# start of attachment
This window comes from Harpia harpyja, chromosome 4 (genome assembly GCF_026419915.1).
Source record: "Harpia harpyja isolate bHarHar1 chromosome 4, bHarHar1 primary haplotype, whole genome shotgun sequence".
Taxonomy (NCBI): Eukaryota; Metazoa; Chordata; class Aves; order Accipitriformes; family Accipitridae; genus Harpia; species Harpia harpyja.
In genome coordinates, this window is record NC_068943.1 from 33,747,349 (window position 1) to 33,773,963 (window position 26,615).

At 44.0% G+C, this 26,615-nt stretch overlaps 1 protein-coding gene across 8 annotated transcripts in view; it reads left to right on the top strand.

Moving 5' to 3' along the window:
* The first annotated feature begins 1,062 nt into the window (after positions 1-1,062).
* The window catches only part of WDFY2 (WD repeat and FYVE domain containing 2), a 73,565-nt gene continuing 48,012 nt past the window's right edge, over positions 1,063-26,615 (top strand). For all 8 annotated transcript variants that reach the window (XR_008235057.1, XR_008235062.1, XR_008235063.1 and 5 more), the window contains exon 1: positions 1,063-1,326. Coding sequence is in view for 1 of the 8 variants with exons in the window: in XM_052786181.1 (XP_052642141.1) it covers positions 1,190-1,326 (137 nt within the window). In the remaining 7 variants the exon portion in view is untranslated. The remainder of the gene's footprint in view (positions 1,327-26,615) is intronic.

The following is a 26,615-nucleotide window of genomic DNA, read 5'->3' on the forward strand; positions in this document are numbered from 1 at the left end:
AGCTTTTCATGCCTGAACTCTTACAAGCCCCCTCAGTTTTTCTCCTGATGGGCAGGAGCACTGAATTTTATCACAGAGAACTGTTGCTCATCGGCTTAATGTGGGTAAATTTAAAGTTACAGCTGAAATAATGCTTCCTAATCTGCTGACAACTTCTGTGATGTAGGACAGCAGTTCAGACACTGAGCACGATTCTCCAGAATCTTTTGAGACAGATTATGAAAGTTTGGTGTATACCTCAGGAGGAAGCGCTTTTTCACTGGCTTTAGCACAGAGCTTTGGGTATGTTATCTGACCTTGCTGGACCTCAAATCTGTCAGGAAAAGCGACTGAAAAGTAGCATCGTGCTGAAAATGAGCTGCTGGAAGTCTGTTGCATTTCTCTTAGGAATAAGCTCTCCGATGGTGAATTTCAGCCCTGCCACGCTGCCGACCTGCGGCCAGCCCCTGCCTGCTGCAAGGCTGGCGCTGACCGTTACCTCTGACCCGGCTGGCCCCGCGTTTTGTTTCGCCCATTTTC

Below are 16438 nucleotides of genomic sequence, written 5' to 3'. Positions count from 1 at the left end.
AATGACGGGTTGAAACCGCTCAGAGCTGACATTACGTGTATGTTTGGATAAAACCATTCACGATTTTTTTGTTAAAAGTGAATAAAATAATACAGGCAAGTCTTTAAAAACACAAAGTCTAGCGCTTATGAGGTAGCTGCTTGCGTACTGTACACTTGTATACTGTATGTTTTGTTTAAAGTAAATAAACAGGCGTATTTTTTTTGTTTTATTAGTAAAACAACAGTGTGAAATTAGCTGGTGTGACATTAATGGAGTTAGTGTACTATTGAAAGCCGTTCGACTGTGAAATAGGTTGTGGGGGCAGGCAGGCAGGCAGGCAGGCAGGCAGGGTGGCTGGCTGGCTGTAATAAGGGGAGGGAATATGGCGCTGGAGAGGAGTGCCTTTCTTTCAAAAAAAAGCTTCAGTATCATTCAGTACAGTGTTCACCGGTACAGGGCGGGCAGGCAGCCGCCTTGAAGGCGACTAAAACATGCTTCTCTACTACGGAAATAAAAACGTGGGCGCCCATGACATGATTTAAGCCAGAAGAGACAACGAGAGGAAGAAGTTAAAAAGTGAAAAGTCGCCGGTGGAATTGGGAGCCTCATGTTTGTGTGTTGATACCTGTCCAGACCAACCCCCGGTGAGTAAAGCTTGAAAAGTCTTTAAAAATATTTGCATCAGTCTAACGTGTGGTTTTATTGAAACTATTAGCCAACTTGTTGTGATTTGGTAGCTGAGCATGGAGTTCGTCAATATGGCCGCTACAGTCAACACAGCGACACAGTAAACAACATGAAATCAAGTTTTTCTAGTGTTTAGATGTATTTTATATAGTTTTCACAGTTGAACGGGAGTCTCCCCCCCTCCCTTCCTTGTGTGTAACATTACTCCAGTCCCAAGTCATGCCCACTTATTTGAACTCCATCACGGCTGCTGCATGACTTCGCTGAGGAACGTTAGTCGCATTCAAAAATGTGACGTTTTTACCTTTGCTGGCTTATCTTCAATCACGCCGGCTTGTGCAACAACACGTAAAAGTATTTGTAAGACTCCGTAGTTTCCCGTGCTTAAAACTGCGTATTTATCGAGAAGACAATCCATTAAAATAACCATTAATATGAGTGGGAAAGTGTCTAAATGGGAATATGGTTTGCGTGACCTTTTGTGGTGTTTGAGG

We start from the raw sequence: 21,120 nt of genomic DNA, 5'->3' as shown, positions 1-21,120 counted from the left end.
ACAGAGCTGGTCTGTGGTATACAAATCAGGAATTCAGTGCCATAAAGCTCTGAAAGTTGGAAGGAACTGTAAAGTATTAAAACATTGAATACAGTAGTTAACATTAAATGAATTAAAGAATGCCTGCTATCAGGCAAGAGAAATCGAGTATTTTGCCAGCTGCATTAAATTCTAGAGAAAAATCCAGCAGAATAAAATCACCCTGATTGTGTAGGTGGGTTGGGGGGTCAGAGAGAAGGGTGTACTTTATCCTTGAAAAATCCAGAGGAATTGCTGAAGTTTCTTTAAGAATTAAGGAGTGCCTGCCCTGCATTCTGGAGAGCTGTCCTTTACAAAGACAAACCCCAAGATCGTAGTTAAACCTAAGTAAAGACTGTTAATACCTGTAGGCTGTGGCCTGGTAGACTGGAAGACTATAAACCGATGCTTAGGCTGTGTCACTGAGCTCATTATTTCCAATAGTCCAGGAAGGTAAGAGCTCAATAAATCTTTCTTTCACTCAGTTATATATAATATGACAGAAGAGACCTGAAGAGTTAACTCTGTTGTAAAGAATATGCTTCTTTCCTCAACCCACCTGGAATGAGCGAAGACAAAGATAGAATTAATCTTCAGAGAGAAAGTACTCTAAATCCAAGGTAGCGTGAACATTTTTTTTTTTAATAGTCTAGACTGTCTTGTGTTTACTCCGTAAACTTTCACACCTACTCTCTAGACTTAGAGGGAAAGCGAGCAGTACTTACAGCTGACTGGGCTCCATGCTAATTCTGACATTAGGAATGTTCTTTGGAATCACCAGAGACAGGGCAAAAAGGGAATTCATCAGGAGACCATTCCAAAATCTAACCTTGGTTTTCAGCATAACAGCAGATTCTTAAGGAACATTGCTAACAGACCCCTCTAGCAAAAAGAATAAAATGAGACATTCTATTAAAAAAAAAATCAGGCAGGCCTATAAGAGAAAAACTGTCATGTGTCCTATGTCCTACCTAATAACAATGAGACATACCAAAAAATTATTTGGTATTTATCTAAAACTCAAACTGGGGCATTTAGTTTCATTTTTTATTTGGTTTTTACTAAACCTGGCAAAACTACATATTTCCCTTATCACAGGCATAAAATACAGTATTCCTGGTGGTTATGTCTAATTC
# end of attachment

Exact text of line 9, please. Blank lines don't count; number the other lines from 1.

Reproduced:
The following is a 26,615-nucleotide window of genomic DNA, read 5'->3' on the forward strand; positions in this document are numbered from 1 at the left end: